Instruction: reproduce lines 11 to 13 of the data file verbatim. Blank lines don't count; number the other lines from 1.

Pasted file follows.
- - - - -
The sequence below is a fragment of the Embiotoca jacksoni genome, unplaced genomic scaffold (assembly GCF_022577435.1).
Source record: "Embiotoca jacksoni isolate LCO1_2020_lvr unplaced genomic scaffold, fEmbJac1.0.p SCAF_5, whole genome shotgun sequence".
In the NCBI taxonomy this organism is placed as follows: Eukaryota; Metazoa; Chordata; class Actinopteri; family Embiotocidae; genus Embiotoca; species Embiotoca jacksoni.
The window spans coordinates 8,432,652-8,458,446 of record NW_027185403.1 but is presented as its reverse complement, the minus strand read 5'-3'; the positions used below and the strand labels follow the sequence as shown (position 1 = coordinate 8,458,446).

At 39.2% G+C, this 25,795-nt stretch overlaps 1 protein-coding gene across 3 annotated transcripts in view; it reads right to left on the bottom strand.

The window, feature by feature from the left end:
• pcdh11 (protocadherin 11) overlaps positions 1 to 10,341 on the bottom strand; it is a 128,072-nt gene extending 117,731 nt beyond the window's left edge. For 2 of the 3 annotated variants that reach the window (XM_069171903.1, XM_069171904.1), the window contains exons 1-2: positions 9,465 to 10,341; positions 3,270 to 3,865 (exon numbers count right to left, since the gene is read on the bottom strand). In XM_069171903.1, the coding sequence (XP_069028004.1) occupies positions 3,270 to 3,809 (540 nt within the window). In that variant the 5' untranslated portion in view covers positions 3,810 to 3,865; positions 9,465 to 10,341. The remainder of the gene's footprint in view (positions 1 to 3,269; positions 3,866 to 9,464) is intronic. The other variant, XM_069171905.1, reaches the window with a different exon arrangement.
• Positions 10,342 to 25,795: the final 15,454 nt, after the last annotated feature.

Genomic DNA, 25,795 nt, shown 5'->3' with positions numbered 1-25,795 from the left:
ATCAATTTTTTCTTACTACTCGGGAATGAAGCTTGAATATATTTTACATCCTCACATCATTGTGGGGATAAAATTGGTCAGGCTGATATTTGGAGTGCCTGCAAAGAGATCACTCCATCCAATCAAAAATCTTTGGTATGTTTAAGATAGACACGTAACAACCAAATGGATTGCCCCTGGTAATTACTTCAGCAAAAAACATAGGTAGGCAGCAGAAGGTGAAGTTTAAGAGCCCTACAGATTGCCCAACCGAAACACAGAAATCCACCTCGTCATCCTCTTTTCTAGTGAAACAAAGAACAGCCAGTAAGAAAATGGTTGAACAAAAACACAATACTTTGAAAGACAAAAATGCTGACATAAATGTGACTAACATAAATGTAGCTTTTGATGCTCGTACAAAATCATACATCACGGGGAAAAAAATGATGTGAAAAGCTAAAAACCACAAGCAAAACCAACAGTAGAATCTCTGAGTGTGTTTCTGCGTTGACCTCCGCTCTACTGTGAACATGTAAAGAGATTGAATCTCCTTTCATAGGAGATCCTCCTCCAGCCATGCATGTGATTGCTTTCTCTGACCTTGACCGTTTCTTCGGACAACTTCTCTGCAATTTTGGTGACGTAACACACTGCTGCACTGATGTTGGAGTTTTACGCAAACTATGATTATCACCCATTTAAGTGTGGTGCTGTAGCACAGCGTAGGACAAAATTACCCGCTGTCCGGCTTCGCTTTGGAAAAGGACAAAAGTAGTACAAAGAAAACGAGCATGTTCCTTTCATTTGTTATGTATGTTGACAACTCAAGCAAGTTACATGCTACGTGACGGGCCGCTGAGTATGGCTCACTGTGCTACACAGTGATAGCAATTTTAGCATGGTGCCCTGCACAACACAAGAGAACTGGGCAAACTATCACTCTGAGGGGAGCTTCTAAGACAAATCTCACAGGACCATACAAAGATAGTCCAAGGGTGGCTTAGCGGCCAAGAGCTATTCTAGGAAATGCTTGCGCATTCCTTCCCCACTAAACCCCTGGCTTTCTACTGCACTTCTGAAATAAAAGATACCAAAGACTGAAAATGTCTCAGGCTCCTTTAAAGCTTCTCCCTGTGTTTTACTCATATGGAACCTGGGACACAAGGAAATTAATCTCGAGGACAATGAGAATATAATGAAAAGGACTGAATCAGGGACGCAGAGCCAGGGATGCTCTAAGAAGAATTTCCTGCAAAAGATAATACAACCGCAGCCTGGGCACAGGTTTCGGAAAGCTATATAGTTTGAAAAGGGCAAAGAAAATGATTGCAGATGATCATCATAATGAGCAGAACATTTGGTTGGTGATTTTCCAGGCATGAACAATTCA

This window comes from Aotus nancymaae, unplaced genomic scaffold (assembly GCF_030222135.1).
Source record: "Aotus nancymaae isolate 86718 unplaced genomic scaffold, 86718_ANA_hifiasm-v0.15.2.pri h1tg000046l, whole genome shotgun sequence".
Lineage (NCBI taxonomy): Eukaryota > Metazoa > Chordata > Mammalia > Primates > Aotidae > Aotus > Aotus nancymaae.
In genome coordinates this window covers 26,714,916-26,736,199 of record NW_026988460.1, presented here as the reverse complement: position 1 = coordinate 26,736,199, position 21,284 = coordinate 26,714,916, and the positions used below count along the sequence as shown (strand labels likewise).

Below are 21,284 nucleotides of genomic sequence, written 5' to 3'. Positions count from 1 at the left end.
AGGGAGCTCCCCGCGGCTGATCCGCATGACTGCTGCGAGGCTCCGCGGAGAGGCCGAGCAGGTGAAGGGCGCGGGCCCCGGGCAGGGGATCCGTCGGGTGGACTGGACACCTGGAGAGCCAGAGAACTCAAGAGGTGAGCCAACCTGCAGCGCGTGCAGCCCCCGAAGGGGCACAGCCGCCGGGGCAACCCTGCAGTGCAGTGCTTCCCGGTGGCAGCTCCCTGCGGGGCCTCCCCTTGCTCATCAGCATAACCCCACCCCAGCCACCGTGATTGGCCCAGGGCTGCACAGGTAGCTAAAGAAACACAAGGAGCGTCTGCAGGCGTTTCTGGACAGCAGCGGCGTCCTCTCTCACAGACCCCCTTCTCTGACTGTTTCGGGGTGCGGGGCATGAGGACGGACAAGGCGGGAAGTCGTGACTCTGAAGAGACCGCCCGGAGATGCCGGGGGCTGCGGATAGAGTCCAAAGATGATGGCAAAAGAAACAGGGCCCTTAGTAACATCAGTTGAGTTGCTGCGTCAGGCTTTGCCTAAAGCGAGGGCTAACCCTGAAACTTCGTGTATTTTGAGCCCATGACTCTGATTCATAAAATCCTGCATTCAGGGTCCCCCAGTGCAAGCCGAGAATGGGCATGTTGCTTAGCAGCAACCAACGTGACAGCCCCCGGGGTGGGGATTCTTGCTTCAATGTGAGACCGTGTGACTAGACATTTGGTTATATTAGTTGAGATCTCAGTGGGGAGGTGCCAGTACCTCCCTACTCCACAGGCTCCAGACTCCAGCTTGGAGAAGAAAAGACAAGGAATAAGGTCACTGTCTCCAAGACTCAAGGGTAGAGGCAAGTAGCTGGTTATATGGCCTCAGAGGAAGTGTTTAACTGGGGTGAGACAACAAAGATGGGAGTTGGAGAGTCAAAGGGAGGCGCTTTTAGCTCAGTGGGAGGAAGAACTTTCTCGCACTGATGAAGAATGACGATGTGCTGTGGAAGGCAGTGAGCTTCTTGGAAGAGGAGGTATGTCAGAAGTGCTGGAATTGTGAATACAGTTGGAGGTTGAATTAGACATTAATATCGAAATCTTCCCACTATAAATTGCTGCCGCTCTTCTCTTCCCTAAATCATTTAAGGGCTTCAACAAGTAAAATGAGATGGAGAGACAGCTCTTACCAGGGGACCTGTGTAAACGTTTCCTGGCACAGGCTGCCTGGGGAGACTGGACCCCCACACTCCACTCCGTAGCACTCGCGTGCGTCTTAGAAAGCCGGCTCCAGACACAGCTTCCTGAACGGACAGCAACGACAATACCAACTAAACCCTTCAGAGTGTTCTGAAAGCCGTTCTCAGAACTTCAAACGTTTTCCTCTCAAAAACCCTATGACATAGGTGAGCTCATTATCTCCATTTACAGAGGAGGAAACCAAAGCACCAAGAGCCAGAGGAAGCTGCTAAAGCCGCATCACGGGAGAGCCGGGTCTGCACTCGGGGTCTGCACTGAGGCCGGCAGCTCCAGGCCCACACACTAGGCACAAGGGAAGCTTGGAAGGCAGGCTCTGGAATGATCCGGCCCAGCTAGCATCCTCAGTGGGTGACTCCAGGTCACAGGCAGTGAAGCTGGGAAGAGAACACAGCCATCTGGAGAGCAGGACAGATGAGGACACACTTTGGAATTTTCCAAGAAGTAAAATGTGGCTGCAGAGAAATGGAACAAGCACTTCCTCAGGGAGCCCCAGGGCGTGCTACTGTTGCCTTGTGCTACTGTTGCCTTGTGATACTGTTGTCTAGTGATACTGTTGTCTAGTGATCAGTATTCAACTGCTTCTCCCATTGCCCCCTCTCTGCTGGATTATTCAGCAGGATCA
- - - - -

This window comes from Aotus nancymaae, unplaced genomic scaffold (assembly GCF_030222135.1).
Source record: "Aotus nancymaae isolate 86718 unplaced genomic scaffold, 86718_ANA_hifiasm-v0.15.2.pri h1tg000046l, whole genome shotgun sequence".
Lineage (NCBI taxonomy): Eukaryota > Metazoa > Chordata > Mammalia > Primates > Aotidae > Aotus > Aotus nancymaae.